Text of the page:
By contributing writer Janelle
I have always dreaded school birthday snack time. Not just for my own kids. Actually, not really for my own, as much as everyone else’s in the class. And there are so many of them! I think my daughter has 26 kids in her third grade class.
That’s a lot of birthdays! And a lot of opportunities for my celiac daughter to feel slighted, “out of it,” lonely, and different. And another opportunity for her to get teased. And another opportunity for me to feel like a bad mom. I’ve missed multiple birthday snacks this year, because there is no warning on when they are coming!
One thing we have done, in preparation for these incidents, is to send in a bag of non-perishable snacks at the beginning of the year. That way, if an unsuitable snack pops up (and we can be sure they will!) then Kayla will be able to choose a favorite snack from her bag. Not perfect, but a definite improvement over her sitting there with nothing.
The only other option would be to contact every parent at the beginning of the year to find out when the birthday snacks will occur. I see multiple problems with that one, such as no one getting back to me, or telling me the wrong day, or attempting to make something that Kayla can eat and not understanding contamination, etc. The list goes on and on. So we have opted for the former option, in the interest of sanity.
This week was Kayla’s birthday snack. In addition to her celiac disease, there is also a boy who is gluten-free and dairy-free, as well as a girl with peanut and tree nut allergies. I have found that being the mom of a child with dietary restrictions means that you have a lot more work to do than the average parent.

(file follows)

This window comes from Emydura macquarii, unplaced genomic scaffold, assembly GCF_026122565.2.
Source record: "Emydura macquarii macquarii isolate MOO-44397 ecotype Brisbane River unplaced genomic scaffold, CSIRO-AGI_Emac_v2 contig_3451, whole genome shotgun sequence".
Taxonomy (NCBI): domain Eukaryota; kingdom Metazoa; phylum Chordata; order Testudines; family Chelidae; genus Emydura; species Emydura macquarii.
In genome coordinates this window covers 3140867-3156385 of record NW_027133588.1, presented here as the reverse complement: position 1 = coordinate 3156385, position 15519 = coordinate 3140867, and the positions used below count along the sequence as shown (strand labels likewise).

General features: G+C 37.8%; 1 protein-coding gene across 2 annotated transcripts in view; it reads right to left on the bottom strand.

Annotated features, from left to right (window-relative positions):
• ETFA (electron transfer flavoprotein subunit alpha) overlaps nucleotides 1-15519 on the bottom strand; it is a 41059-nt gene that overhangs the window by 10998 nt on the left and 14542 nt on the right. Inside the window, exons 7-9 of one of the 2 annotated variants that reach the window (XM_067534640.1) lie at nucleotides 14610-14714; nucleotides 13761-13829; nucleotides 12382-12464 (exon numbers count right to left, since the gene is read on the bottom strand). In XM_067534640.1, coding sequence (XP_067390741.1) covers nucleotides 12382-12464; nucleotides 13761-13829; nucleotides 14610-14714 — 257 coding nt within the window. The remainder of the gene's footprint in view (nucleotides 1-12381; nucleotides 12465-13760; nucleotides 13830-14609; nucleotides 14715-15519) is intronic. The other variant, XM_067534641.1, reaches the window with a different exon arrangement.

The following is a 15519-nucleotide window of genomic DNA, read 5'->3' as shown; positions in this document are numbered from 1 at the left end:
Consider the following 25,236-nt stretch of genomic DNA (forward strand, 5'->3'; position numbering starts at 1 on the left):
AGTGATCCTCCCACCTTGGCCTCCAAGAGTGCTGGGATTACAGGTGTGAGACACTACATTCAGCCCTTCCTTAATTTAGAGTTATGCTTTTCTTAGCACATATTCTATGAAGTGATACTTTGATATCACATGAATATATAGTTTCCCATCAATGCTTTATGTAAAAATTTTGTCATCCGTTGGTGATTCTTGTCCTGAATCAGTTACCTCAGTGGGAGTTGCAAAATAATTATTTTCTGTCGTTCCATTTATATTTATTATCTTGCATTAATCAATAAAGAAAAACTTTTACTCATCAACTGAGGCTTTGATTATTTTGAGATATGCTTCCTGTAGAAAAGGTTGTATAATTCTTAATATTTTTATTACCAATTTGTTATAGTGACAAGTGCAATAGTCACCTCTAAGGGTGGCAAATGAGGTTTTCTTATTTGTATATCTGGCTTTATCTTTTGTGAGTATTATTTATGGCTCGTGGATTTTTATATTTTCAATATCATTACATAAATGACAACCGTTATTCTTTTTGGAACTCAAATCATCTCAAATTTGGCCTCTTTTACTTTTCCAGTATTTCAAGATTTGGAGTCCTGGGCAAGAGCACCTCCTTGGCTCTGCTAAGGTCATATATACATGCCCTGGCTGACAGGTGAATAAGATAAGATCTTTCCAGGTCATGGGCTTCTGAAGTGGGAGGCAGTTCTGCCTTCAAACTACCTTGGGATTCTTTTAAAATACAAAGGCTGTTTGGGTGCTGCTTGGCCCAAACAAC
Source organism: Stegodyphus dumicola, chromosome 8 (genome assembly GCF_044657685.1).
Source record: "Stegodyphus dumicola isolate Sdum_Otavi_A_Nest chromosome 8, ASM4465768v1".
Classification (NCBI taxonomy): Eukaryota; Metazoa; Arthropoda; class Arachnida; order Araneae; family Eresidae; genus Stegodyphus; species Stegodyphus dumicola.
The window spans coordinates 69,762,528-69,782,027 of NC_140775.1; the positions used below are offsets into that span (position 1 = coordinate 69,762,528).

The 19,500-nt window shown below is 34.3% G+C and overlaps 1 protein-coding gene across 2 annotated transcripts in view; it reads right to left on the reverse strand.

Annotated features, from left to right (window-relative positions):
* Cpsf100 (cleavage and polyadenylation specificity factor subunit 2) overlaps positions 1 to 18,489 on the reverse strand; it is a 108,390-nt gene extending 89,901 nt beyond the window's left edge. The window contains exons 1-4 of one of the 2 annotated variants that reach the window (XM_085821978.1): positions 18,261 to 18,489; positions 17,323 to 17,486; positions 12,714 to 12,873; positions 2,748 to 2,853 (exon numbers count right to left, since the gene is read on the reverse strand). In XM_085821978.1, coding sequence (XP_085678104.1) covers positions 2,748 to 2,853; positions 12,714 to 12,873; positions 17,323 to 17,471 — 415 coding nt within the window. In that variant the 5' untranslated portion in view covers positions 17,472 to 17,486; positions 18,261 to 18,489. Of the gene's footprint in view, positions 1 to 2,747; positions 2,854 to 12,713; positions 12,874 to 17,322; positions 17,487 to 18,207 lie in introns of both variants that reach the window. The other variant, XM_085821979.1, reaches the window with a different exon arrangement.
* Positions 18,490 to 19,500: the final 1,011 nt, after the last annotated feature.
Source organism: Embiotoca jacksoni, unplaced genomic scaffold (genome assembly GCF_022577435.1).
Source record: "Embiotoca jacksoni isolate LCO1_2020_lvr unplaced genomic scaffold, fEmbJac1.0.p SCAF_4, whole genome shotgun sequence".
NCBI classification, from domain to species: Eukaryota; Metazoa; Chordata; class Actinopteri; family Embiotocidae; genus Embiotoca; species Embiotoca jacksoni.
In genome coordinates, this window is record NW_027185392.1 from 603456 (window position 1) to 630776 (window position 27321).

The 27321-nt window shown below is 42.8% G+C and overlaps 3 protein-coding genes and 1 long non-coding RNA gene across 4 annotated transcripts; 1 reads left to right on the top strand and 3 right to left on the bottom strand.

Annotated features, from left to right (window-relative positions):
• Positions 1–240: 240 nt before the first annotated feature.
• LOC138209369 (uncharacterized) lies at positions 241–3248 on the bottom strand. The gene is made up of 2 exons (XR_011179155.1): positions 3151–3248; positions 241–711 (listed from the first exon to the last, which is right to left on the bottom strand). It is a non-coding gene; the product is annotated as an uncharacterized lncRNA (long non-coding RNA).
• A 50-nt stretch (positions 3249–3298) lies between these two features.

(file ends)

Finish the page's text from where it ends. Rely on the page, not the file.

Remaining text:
In this case, knowing how my child feels when she can’t have a birthday snack, I wanted to make something that everyone could eat. So I’ve been contacting parents. I can easily make my Best Ever Gluten-Free Chocolate Cupcakes to be dairy-free by using butter-flavored Crisco in place of butter in the icing.
But the tree nut allergy was a bit tougher, because I think coconut is considered a tree nut? My cupcakes use coconut flour, coconut oil, coconut milk, well you get the picture, they have a lot of coconut! So I had to email the mom of the “tree nut allergy girl” and ask. But of course I didn’t have her email, so I had to ask the teacher. You get the picture? Lots of networking involved here!
But on a positive note, it gives me an opportunity to get to know other parents that I maybe would not have met. And on top of that, a parent that deals with a lot of the same issues as I do!
It turns out “tree nut allergy girl” is fine with coconut, which I suspected would be the case, as it seems lots of people with tree nut allergies are okay with coconut. So my cupcakes were a go! Of course I checked about severity, since I’m sure I’ve put nuts in my muffin pans and I would hate for cross-contamination to occur, but the mom was not concerned (thankfully, or I would have new muffin pans in my future)!
So for a birthday snack, we brought in gluten-free, dairy-free, coconut flour cupcakes (and they are so good)! I’m always a bit afraid that some grumpy child will make a snide comment about the snack being gross or something, but thankfully every single kid loved them. I made 48 mini cupcakes and every single one disappeared.
They are moist with a delicious flavor, not dry, and completely lacking that grainy texture that you often encounter with gluten-free baked goods. And these don’t have a weird flavor! Surprisingly, we don’t even notice the coconut taste, and obviously no one else did either because “Kayla and her cool mom” were apparently the hit of the day!
These are my random thoughts on birthday snacks and what has worked for us. Does anyone have any phenomenal ideas? I’d love to hear them.
Janelle is mom to 2 sweet girls, one of whom is celiac, and the other showing signs of gluten intolerance.